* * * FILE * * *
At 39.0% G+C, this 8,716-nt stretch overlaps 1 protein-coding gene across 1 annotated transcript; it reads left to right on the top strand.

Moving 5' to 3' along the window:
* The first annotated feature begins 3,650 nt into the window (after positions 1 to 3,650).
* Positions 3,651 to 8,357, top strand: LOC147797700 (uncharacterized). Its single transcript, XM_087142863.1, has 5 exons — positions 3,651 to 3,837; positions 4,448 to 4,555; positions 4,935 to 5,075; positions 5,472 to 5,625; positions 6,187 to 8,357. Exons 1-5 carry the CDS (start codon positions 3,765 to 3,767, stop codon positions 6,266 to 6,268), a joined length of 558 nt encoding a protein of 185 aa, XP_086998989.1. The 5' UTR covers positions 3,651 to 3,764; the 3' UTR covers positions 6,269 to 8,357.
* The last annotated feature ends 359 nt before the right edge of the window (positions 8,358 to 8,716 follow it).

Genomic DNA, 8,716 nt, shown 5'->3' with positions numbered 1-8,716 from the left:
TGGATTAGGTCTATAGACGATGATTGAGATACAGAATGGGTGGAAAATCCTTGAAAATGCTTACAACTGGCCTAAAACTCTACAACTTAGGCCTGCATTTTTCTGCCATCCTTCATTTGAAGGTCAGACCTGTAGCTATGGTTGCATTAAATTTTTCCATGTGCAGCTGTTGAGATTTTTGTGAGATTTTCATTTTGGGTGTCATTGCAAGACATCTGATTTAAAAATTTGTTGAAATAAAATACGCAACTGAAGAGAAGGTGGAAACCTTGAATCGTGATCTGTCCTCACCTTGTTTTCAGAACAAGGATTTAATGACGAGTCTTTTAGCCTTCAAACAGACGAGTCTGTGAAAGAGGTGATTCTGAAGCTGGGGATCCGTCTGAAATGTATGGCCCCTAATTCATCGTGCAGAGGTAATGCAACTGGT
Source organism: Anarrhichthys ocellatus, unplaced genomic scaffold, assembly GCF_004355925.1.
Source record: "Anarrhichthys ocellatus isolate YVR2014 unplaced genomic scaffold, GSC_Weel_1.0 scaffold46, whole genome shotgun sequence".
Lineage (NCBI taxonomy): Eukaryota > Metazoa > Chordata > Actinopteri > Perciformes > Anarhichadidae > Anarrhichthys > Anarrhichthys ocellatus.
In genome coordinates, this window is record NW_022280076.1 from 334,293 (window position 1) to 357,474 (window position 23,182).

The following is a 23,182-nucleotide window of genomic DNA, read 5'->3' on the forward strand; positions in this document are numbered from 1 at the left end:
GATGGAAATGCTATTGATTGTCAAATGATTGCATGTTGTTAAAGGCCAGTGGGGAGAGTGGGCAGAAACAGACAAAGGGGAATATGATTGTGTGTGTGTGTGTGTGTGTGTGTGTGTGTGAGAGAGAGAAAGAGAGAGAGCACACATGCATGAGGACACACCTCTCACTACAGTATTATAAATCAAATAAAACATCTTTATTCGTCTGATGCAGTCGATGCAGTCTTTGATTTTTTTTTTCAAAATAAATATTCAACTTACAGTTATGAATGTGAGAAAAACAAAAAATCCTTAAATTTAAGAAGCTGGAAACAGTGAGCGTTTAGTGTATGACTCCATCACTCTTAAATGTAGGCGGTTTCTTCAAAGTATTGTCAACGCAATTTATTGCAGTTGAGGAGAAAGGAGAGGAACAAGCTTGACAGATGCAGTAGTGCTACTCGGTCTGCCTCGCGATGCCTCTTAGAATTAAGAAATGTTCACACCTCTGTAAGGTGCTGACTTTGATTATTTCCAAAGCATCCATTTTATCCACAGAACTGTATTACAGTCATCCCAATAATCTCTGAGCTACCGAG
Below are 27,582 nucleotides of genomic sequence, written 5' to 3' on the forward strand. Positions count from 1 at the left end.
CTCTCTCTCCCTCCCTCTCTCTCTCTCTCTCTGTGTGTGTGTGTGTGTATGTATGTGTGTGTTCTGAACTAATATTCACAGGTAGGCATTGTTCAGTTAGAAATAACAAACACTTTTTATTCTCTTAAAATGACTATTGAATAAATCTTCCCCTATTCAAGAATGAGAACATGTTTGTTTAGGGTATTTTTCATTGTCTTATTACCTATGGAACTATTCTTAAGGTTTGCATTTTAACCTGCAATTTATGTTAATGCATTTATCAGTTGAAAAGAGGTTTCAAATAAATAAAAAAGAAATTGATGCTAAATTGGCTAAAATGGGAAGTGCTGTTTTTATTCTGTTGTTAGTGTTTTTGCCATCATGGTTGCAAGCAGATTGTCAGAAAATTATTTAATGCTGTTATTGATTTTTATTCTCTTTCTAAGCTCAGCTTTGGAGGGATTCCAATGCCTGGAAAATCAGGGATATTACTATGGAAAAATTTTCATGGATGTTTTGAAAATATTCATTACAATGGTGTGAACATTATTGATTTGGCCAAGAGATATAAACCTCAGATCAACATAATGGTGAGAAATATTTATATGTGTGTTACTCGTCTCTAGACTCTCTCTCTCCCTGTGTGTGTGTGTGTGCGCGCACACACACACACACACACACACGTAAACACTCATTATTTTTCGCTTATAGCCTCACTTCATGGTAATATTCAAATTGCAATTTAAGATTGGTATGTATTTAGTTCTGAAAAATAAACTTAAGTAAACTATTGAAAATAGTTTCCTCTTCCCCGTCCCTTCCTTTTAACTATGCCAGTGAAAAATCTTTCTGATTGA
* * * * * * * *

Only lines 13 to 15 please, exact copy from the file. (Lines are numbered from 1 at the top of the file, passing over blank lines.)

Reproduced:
GATGGAAATGCTATTGATTGTCAAATGATTGCATGTTGTTAAAGGCCAGTGGGGAGAGTGGGCAGAAACAGACAAAGGGGAATATGATTGTGTGTGTGTGTGTGTGTGTGTGTGTGTGTGAGAGAGAGAAAGAGAGAGAGCACACATGCATGAGGACACACCTCTCACTACAGTATTATAAATCAAATAAAACATCTTTATTCGTCTGATGCAGTCGATGCAGTCTTTGATTTTTTTTTTCAAAATAAATATTCAACTTACAGTTATGAATGTGAGAAAAACAAAAAATCCTTAAATTTAAGAAGCTGGAAACAGTGAGCGTTTAGTGTATGACTCCATCACTCTTAAATGTAGGCGGTTTCTTCAAAGTATTGTCAACGCAATTTATTGCAGTTGAGGAGAAAGGAGAGGAACAAGCTTGACAGATGCAGTAGTGCTACTCGGTCTGCCTCGCGATGCCTCTTAGAATTAAGAAATGTTCACACCTCTGTAAGGTGCTGACTTTGATTATTTCCAAAGCATCCATTTTATCCACAGAACTGTATTACAGTCATCCCAATAATCTCTGAGCTACCGAG
Below are 27,582 nucleotides of genomic sequence, written 5' to 3' on the forward strand. Positions count from 1 at the left end.
CTCTCTCTCCCTCCCTCTCTCTCTCTCTCTCTGTGTGTGTGTGTGTGTATGTATGTGTGTGTTCTGAACTAATATTCACAGGTAGGCATTGTTCAGTTAGAAATAACAAACACTTTTTATTCTCTTAAAATGACTATTGAATAAATCTTCCCCTATTCAAGAATGAGAACATGTTTGTTTAGGGTATTTTTCATTGTCTTATTACCTATGGAACTATTCTTAAGGTTTGCATTTTAACCTGCAATTTATGTTAATGCATTTATCAGTTGAAAAGAGGTTTCAAATAAATAAAAAAGAAATTGATGCTAAATTGGCTAAAATGGGAAGTGCTGTTTTTATTCTGTTGTTAGTGTTTTTGCCATCATGGTTGCAAGCAGATTGTCAGAAAATTATTTAATGCTGTTATTGATTTTTATTCTCTTTCTAAGCTCAGCTTTGGAGGGATTCCAATGCCTGGAAAATCAGGGATATTACTATGGAAAAATTTTCATGGATGTTTTGAAAATATTCATTACAATGGTGTGAACATTATTGATTTGGCCAAGAGATATAAACCTCAGATCAACATAATGGTGAGAAATATTTATATGTGTGTTACTCGTCTCTAGACTCTCTCTCTCCCTGTGTGTGTGTGTGTGCGCGCACACACACACACACACACACACGTAAACACTCATTATTTTTCGCTTATAGCCTCACTTCATGGTAATATTCAAATTGCAATTTAAGATTGGTATGTATTTAGTTCTGAAAAATAAACTTAAGTAAACTATTGAAAATAGTTTCCTCTTCCCCGTCCCTTCCTTTTAACTATGCCAGTGAAAAATCTTTCTGATTGA